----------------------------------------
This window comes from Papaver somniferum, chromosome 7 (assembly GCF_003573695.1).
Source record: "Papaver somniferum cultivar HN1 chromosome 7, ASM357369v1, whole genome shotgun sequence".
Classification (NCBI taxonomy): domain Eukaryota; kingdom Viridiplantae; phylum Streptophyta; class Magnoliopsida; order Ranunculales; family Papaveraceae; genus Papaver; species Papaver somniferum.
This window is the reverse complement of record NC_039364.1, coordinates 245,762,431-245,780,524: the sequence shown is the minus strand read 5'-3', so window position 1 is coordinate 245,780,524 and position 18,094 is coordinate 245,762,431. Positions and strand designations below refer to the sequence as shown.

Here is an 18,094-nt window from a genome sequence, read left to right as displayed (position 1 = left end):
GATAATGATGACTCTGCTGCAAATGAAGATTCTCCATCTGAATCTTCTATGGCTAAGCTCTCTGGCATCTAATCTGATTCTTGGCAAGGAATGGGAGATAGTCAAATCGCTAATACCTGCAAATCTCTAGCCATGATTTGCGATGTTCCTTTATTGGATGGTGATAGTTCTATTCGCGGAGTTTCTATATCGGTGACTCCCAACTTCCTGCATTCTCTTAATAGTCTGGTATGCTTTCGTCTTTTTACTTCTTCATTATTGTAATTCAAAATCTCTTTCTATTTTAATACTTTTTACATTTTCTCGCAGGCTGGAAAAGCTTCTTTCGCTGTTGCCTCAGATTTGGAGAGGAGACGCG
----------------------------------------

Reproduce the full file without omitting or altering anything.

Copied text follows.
This window comes from Papaver somniferum, chromosome 7 (assembly GCF_003573695.1).
Source record: "Papaver somniferum cultivar HN1 chromosome 7, ASM357369v1, whole genome shotgun sequence".
Classification (NCBI taxonomy): domain Eukaryota; kingdom Viridiplantae; phylum Streptophyta; class Magnoliopsida; order Ranunculales; family Papaveraceae; genus Papaver; species Papaver somniferum.
This window is the reverse complement of record NC_039364.1, coordinates 245,762,431-245,780,524: the sequence shown is the minus strand read 5'-3', so window position 1 is coordinate 245,780,524 and position 18,094 is coordinate 245,762,431. Positions and strand designations below refer to the sequence as shown.

Here is an 18,094-nt window from a genome sequence, read left to right as displayed (position 1 = left end):
GATAATGATGACTCTGCTGCAAATGAAGATTCTCCATCTGAATCTTCTATGGCTAAGCTCTCTGGCATCTAATCTGATTCTTGGCAAGGAATGGGAGATAGTCAAATCGCTAATACCTGCAAATCTCTAGCCATGATTTGCGATGTTCCTTTATTGGATGGTGATAGTTCTATTCGCGGAGTTTCTATATCGGTGACTCCCAACTTCCTGCATTCTCTTAATAGTCTGGTATGCTTTCGTCTTTTTACTTCTTCATTATTGTAATTCAAAATCTCTTTCTATTTTAATACTTTTTACATTTTCTCGCAGGCTGGAAAAGCTTCTTTCGCTGTTGCCTCAGATTTGGAGAGGAGACGCG